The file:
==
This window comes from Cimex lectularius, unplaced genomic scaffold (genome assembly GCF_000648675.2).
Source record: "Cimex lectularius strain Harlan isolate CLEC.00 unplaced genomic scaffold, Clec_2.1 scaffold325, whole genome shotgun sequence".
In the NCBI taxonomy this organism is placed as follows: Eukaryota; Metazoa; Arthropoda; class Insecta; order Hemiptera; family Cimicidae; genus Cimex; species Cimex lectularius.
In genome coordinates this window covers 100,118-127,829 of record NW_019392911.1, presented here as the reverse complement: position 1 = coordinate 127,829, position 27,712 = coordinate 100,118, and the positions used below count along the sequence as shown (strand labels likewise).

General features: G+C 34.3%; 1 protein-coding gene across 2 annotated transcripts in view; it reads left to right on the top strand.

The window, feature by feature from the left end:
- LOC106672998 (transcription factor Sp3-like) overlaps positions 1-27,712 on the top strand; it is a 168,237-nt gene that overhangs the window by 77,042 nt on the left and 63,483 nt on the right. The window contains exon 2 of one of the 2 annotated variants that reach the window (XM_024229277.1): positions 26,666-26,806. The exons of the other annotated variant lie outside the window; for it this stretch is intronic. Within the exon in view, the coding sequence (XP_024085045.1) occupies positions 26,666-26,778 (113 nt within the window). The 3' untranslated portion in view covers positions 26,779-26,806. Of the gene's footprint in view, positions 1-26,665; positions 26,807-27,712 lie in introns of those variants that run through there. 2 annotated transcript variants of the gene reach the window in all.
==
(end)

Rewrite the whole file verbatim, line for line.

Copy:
This window comes from Cimex lectularius, unplaced genomic scaffold (genome assembly GCF_000648675.2).
Source record: "Cimex lectularius strain Harlan isolate CLEC.00 unplaced genomic scaffold, Clec_2.1 scaffold325, whole genome shotgun sequence".
In the NCBI taxonomy this organism is placed as follows: Eukaryota; Metazoa; Arthropoda; class Insecta; order Hemiptera; family Cimicidae; genus Cimex; species Cimex lectularius.
In genome coordinates this window covers 100,118-127,829 of record NW_019392911.1, presented here as the reverse complement: position 1 = coordinate 127,829, position 27,712 = coordinate 100,118, and the positions used below count along the sequence as shown (strand labels likewise).

General features: G+C 34.3%; 1 protein-coding gene across 2 annotated transcripts in view; it reads left to right on the top strand.

The window, feature by feature from the left end:
- LOC106672998 (transcription factor Sp3-like) overlaps positions 1-27,712 on the top strand; it is a 168,237-nt gene that overhangs the window by 77,042 nt on the left and 63,483 nt on the right. The window contains exon 2 of one of the 2 annotated variants that reach the window (XM_024229277.1): positions 26,666-26,806. The exons of the other annotated variant lie outside the window; for it this stretch is intronic. Within the exon in view, the coding sequence (XP_024085045.1) occupies positions 26,666-26,778 (113 nt within the window). The 3' untranslated portion in view covers positions 26,779-26,806. Of the gene's footprint in view, positions 1-26,665; positions 26,807-27,712 lie in introns of those variants that run through there. 2 annotated transcript variants of the gene reach the window in all.